Wooly mammoth blood recovered from 15,000-year-old frozen carcass
Scientists have found blood from the frozen body of a 10,000 to 15,000 year old mammoth discovered on a remote island in the Arctic Ocean.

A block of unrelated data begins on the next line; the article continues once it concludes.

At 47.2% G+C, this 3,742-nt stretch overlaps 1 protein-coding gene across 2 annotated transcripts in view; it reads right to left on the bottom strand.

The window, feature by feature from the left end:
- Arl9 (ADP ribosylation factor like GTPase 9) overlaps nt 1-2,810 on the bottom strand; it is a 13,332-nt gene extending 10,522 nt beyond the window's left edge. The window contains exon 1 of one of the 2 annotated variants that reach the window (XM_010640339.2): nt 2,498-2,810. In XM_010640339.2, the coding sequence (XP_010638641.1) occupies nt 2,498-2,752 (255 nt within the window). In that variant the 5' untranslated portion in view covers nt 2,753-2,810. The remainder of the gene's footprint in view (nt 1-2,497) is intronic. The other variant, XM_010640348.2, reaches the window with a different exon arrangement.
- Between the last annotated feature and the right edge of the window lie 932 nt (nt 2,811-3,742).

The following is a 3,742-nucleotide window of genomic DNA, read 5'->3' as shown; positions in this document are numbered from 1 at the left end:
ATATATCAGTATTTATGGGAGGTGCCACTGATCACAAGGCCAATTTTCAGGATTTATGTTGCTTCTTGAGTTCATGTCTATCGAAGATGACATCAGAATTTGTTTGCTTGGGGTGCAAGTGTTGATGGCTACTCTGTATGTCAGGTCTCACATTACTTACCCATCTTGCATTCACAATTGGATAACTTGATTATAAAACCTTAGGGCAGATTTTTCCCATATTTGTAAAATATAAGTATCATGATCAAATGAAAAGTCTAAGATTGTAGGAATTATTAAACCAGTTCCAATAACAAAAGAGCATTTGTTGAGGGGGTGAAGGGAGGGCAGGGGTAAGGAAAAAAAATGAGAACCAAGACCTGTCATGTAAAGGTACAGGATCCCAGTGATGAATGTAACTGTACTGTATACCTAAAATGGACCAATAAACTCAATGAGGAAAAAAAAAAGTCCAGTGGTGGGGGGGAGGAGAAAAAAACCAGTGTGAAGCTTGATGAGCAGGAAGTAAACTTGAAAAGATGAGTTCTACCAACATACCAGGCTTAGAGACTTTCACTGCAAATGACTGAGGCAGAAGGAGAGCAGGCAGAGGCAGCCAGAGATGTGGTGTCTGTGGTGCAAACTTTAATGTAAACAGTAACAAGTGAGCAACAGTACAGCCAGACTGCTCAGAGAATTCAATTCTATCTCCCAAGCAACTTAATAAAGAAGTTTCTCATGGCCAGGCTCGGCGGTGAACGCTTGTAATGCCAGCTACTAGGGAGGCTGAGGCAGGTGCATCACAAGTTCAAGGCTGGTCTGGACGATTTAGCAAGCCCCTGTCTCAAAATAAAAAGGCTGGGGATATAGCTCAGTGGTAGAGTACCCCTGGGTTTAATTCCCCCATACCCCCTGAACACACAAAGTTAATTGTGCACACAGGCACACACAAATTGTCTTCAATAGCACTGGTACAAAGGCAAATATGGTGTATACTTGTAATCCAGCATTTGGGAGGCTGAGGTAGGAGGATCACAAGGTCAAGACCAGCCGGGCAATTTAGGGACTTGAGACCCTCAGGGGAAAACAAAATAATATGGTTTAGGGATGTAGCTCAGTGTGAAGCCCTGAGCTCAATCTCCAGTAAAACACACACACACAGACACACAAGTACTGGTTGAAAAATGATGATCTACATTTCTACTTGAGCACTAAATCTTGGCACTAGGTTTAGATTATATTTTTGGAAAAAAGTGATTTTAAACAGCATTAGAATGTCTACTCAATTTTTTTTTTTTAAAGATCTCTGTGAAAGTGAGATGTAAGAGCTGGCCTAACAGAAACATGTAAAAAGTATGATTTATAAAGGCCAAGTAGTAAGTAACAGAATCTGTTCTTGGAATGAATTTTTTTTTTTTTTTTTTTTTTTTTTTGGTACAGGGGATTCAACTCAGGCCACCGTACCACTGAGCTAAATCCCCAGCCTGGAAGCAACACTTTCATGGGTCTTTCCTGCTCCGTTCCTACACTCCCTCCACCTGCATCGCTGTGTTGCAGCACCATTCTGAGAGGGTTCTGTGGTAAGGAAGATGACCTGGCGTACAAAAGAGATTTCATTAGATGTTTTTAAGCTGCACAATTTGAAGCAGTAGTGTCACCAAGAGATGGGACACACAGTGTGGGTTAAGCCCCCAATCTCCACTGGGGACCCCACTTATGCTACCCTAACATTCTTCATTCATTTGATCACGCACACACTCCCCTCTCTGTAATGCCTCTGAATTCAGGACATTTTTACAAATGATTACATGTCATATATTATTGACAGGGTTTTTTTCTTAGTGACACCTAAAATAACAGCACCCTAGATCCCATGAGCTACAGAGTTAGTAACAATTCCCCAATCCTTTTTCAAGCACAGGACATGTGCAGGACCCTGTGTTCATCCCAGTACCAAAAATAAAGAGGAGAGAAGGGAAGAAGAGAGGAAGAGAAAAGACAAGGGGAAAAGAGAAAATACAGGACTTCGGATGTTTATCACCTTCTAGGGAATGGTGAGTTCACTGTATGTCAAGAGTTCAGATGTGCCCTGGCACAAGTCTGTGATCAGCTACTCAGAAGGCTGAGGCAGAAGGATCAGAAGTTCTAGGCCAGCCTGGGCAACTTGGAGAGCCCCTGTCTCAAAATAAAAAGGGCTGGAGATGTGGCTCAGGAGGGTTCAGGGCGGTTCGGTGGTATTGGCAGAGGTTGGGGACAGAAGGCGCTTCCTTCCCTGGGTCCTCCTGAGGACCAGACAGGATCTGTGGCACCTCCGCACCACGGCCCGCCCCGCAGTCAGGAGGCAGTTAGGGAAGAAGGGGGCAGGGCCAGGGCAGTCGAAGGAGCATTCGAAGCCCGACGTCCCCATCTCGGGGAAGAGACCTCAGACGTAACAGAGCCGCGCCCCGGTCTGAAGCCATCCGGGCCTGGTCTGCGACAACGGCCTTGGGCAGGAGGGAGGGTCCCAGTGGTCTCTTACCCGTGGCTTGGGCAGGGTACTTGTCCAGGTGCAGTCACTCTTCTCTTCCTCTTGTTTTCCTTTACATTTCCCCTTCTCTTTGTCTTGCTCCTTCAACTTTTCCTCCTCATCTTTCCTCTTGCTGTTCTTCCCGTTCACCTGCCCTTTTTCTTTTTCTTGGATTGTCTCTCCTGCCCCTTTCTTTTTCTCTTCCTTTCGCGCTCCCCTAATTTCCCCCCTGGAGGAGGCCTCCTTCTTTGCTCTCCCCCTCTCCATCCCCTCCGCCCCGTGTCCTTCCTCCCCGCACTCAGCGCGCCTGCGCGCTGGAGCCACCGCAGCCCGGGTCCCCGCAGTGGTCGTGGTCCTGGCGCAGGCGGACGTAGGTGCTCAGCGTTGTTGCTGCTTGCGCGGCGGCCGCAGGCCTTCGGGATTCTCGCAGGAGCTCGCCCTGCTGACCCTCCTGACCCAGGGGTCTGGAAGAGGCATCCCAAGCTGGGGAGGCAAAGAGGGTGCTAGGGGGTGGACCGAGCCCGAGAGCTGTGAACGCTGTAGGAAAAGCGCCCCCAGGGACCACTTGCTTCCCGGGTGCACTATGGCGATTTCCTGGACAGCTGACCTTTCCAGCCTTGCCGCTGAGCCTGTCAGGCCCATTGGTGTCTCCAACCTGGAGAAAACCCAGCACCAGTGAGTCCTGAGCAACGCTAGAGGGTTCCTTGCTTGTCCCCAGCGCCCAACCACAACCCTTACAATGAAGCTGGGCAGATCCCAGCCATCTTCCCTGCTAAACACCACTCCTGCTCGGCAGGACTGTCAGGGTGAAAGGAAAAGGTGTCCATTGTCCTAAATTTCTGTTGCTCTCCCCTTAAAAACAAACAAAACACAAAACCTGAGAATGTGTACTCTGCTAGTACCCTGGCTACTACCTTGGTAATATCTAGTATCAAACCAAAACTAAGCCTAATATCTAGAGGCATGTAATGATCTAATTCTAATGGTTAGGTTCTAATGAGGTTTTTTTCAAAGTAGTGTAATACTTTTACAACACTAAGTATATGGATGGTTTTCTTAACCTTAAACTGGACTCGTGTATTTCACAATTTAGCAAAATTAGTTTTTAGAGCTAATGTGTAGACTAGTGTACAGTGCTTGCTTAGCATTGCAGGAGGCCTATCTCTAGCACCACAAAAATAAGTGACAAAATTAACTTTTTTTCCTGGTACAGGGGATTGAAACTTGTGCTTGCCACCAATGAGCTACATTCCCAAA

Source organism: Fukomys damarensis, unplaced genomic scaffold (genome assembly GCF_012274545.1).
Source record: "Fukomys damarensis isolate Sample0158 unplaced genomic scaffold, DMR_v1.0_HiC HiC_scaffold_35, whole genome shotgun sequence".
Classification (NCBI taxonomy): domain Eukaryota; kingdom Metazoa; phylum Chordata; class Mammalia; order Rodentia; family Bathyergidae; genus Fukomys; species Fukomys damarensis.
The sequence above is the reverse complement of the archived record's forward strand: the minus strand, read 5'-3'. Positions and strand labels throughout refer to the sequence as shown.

Washington: Scientists have found blood from the frozen body of a 10,000 to 15,000 year old mammoth discovered on a remote island in the Arctic Ocean. The blood was so well preserved that it flowed freely from the ancient mammal - carcass of a female mammoth in good preservation on Lyakhovsky Islands of Novosibirsk archipelago - according to the scientists. Scientists with the Research Institute of Applied Ecology of the North, North-Eastern Federal University, and the Russian Geographical Society announced the amazing news on Wednesday, Fox News reported. Semyon Grigoriev, the head of the expedition and chairman of the Mammoth Museum, revealed that the blood is very dark, and it was found in ice cavities below the belly. He said that when they broke these cavities with a poll pick, the blood came running out. Grigoriev noted that the temperature at the time of excavation was -7 to - 10 degrees Celsius [19.4 to 14 degrees Fahrenheit]. So, they assumed that the blood of mammoths had some cryoprotective properties. The fragments of muscle tissues, which they found out of the body, have a natural red color of fresh meat, Grigoriev said, totally unlike meat that is centuries old. Wooly mammoths are thought to have died out around 10,000 years ago, although scientists think small groups of them lived longer in Alaska and on Russia`s Wrangel Island off the Siberian coast. ANI